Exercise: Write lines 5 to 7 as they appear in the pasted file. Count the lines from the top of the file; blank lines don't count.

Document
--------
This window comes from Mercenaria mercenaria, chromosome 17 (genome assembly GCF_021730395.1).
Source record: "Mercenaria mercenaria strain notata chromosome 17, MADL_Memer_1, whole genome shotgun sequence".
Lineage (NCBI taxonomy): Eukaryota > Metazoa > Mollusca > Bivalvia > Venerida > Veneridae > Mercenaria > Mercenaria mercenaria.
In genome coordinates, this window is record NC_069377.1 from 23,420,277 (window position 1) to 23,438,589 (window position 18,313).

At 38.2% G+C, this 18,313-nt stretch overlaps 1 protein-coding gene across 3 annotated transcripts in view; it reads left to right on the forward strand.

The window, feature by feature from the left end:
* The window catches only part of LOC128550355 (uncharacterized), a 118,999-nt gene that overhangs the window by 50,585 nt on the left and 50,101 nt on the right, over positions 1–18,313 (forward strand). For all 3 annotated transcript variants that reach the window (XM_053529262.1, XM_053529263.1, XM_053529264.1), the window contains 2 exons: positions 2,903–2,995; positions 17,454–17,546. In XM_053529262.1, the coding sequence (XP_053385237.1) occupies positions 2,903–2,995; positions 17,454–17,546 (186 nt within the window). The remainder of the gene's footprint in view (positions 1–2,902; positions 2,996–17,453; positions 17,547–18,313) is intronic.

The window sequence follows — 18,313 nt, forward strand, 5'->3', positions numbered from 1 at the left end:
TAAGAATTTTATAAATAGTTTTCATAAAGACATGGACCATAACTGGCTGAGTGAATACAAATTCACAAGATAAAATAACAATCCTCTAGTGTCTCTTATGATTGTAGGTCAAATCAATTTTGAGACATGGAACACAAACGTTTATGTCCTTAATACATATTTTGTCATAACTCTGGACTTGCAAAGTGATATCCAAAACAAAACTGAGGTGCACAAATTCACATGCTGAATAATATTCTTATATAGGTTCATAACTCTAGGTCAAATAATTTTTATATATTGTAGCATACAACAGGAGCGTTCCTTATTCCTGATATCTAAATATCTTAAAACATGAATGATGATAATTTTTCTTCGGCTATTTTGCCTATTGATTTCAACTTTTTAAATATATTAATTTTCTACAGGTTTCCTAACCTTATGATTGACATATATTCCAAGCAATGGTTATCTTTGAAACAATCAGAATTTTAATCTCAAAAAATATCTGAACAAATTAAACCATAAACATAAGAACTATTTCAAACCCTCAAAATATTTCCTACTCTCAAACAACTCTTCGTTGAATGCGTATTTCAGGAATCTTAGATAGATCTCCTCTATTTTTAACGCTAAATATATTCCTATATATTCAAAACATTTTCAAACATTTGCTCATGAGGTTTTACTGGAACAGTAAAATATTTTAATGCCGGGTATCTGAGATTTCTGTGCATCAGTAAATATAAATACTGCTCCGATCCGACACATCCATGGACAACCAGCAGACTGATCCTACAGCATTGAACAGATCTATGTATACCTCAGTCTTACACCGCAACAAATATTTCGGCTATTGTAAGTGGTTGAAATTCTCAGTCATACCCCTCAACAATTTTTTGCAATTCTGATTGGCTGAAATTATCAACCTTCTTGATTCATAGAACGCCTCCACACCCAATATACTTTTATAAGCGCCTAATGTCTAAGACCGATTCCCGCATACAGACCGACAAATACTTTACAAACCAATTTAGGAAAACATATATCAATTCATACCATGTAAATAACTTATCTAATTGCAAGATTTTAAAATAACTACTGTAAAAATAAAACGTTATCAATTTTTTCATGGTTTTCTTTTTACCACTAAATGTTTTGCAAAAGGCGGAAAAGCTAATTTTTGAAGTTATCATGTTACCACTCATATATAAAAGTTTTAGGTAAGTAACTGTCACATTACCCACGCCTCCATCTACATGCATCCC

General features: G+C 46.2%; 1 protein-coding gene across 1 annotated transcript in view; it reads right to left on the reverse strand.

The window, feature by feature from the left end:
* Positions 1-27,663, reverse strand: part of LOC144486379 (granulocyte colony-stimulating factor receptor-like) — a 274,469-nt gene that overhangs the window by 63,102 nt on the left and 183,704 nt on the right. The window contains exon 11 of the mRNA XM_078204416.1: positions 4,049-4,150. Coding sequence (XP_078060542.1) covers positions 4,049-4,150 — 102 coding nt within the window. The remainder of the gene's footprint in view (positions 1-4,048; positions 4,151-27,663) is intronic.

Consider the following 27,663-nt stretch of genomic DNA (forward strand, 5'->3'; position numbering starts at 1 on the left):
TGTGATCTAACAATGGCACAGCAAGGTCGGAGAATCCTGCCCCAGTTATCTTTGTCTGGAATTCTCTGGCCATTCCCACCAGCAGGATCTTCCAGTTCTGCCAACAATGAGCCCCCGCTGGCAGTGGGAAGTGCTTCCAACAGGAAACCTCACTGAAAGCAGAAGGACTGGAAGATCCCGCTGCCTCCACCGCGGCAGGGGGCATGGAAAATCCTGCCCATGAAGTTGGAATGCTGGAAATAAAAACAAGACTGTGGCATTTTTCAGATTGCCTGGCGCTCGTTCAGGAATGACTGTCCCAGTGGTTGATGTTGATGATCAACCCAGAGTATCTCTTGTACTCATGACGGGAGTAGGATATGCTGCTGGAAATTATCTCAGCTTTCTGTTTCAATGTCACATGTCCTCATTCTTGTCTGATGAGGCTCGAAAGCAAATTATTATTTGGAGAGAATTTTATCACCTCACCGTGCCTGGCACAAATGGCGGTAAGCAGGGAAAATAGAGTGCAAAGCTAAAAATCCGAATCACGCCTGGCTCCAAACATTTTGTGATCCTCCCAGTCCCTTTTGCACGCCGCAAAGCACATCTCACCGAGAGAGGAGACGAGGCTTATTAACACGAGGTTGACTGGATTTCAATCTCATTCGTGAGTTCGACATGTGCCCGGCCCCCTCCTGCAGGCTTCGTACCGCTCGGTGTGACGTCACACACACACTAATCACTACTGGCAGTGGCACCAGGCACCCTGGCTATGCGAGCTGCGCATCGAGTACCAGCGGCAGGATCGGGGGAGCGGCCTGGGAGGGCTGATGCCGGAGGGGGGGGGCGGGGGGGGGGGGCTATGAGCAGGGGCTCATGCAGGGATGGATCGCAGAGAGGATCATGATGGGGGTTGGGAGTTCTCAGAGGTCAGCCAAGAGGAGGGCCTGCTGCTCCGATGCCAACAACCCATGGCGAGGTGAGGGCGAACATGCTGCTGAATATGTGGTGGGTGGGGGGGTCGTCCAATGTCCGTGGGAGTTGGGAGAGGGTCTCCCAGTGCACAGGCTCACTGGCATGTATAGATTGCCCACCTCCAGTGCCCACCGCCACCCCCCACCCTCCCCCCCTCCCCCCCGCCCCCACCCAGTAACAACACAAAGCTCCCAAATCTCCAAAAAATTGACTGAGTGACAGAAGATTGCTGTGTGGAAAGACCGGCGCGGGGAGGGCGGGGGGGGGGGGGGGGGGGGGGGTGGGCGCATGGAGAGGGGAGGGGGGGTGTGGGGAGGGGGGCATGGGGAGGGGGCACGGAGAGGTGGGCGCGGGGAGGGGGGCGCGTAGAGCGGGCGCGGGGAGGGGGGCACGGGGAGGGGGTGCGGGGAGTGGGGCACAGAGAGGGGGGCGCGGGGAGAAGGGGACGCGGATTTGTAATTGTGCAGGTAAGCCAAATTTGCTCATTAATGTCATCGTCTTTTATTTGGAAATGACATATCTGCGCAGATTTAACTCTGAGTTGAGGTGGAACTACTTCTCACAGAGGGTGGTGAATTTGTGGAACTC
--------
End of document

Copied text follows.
At 38.2% G+C, this 18,313-nt stretch overlaps 1 protein-coding gene across 3 annotated transcripts in view; it reads left to right on the forward strand.

The window, feature by feature from the left end:
* The window catches only part of LOC128550355 (uncharacterized), a 118,999-nt gene that overhangs the window by 50,585 nt on the left and 50,101 nt on the right, over positions 1–18,313 (forward strand). For all 3 annotated transcript variants that reach the window (XM_053529262.1, XM_053529263.1, XM_053529264.1), the window contains 2 exons: positions 2,903–2,995; positions 17,454–17,546. In XM_053529262.1, the coding sequence (XP_053385237.1) occupies positions 2,903–2,995; positions 17,454–17,546 (186 nt within the window). The remainder of the gene's footprint in view (positions 1–2,902; positions 2,996–17,453; positions 17,547–18,313) is intronic.